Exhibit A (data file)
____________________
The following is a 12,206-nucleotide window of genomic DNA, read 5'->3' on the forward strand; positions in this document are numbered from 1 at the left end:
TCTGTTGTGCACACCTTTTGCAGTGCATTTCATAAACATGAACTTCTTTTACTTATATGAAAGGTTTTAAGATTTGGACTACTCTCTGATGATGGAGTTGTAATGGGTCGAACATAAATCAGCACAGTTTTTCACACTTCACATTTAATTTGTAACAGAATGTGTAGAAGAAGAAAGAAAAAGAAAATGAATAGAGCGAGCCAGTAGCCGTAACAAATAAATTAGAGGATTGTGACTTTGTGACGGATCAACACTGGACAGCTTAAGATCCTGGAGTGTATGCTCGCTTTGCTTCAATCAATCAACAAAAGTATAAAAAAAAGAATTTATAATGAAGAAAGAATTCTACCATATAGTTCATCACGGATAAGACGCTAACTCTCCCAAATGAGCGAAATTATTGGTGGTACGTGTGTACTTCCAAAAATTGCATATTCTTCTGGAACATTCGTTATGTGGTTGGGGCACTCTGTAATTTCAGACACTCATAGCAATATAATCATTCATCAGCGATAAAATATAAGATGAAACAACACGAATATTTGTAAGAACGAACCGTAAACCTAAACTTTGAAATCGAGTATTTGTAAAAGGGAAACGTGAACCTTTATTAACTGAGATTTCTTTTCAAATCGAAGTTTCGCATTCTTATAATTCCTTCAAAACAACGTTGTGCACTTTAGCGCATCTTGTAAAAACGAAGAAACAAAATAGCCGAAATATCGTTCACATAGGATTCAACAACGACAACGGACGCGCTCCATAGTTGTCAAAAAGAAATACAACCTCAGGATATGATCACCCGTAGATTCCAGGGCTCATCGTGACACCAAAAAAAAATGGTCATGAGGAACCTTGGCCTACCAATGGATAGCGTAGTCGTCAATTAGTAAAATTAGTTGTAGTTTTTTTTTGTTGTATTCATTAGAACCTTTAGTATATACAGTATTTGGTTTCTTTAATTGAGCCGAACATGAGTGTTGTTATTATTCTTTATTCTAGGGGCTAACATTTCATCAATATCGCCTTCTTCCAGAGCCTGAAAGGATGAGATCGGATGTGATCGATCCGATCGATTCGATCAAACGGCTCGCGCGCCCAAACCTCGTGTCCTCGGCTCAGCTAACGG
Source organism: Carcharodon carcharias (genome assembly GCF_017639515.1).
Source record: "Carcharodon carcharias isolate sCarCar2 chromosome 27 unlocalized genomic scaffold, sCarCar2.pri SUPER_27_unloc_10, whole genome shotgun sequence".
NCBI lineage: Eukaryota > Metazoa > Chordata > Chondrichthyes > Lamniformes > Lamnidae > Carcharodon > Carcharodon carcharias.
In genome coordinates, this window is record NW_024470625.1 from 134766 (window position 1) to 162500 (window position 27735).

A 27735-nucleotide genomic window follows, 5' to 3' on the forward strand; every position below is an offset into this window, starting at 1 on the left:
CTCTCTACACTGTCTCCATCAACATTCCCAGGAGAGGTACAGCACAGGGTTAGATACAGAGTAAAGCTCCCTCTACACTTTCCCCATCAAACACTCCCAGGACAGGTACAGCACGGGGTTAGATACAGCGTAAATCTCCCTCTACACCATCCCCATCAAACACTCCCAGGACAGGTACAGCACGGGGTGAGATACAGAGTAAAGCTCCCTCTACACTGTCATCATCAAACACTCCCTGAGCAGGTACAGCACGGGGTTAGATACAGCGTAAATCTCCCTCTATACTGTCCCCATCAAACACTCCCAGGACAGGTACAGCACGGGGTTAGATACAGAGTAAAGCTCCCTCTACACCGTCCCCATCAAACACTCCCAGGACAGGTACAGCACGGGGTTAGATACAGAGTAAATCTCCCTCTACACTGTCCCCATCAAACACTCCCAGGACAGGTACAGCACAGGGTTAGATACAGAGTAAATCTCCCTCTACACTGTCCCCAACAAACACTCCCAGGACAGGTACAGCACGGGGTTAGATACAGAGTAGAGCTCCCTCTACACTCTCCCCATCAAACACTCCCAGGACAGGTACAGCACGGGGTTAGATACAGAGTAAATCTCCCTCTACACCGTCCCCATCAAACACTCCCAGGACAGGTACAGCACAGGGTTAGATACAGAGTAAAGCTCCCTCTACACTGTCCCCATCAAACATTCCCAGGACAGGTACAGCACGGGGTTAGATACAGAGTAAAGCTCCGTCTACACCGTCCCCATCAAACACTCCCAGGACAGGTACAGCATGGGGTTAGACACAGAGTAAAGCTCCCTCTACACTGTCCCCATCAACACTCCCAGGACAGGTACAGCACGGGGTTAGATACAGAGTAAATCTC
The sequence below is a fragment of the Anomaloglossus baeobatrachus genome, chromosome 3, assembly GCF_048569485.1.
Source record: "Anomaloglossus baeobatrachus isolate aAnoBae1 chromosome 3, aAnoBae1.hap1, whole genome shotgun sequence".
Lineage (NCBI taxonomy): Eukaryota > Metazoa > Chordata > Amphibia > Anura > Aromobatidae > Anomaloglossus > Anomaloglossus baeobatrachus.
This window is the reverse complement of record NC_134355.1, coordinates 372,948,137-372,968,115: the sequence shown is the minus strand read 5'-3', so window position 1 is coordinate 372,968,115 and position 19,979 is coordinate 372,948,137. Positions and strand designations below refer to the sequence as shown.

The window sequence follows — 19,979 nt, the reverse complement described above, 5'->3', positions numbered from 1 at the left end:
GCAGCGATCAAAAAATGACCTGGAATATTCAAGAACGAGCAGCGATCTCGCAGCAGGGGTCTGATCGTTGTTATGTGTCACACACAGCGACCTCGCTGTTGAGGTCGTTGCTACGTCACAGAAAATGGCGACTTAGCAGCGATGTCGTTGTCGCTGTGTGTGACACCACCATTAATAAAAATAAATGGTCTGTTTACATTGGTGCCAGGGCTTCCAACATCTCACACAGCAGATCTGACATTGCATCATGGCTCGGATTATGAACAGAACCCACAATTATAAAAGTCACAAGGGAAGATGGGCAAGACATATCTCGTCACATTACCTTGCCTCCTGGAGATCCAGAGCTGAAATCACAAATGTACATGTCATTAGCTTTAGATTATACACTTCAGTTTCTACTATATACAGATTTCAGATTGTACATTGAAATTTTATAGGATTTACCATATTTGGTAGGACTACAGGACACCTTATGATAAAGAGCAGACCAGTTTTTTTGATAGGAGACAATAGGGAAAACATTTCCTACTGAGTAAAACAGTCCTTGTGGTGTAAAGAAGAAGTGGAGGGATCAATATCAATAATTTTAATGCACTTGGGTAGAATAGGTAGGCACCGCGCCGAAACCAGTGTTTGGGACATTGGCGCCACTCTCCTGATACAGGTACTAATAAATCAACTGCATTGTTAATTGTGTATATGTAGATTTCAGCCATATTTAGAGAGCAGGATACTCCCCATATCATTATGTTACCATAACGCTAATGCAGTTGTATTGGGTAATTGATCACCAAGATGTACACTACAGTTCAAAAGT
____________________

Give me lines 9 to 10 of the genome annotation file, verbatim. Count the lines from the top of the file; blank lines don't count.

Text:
The sequence below is a fragment of the Anomaloglossus baeobatrachus genome, chromosome 3, assembly GCF_048569485.1.
Source record: "Anomaloglossus baeobatrachus isolate aAnoBae1 chromosome 3, aAnoBae1.hap1, whole genome shotgun sequence".